The Summer Fun Show!

play by Sue Murray , illustrated by Aska

Learning intention:  

I am learning to experiment with vocal effects and audience interactions so that I can improve my performance skills and confidence. 

Success criteria: 

  • I can recognise the use of language to represent sounds 
  • I can work in a group to create a soundscape that represents a particular environment 
  • I can perform as part of a group to instruct, and interact with, an audience 


Essential knowledge: 

More information about how language can be expressed and represented in different ways according to purpose can be found in the English Textual Concepts video Code and Convention. 

Assign roles to students and act out the play as a class. Following this, discuss Stefi’s performance and the concept of a soundscape. Explain that a soundscape is the combination of sounds around us in a particular environment. In the case of Stefi’s performance, she created a beach soundscape to demonstrate a ‘Snapshot of Summer Fun’.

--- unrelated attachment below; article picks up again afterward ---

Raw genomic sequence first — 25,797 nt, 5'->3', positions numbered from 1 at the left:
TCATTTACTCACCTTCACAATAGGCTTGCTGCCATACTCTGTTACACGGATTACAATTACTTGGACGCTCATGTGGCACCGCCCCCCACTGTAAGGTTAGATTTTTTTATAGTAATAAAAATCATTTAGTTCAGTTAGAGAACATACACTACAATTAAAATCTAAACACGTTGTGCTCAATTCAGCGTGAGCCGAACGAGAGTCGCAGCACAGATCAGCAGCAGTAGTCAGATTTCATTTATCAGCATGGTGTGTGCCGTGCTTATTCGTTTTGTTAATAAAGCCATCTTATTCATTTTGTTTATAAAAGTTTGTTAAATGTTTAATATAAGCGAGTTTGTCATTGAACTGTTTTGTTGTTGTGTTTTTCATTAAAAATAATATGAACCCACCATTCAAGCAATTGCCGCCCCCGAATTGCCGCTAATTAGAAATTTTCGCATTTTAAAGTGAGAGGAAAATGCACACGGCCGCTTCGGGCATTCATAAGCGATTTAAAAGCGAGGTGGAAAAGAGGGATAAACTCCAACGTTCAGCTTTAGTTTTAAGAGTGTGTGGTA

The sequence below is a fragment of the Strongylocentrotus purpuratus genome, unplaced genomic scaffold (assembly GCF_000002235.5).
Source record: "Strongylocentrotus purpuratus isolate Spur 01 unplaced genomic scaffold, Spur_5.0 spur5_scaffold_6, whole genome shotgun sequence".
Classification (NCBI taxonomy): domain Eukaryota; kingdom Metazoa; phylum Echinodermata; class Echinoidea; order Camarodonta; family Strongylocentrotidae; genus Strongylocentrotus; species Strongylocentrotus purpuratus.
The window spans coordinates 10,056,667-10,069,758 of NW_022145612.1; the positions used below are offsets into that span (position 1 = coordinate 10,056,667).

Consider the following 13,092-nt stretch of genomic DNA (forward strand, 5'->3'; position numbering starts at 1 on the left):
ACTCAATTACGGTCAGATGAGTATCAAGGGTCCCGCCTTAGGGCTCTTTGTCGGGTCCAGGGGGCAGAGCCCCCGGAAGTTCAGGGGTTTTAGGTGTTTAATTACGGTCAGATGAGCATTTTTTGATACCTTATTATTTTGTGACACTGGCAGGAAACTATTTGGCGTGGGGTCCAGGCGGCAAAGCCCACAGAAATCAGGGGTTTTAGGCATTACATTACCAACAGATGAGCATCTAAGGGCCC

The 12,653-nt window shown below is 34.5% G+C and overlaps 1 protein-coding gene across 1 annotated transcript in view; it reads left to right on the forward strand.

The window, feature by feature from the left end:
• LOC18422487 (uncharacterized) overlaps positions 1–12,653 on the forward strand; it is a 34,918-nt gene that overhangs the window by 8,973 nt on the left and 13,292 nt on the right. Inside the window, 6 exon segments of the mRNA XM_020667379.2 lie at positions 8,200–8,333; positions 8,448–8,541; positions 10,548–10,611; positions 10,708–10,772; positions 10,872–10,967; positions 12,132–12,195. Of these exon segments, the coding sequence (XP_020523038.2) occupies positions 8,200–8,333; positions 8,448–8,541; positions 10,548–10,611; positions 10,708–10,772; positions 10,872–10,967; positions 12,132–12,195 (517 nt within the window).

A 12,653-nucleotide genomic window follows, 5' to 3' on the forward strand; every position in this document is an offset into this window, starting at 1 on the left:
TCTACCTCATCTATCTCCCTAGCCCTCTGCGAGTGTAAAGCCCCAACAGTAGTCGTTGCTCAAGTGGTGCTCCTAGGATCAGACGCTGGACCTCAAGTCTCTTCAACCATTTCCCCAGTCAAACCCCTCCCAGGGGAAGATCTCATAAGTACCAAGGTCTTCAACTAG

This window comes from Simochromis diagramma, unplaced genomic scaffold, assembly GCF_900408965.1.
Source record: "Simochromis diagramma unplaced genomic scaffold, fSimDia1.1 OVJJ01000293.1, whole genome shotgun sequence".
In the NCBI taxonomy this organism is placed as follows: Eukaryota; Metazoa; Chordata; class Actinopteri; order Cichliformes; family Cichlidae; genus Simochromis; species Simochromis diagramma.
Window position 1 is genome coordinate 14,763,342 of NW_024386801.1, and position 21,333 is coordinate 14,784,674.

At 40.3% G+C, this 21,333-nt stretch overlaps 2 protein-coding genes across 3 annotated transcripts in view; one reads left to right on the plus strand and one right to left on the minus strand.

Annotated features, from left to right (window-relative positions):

Ask the students to recall the different sounds that Stefi used in her soundscape and what they were representing. Answers may include 

  • The sea stirring (boom swish swish) 
  • A fishing boat (putt putt putt) 
  • People dashing across scorching sand (ow ooh ow ow) 
  • A shark alarm (whoo, whoo, whoo) 
  • Seagulls squabbling (me, me, me) 

Explain to students that they are going to work in small groups to create their own soundscape. Each group should choose the environment their soundscape will represent. Some ideas may include: 

  • The school playground 
  • A park 
  • A zoo 
  • The local pool 
  • A birthday party 
  • A skate park 

Each soundscape should be written using the same structure as Stefi’s, including: 

  • 6 - 8 sections 
  • A 3 - 4 line description per section 
  • An accompanying sound written with words 
  • Each sound should be written on a piece of cardboard or paper large enough for the class audience to read 

Once all groups have written their soundscapes, they should perform for the class, with each member having a role of either reading the description, holding up the card, or using their hand to guide the audience on the correct volume (they may need to take turns depending on the number of students per group).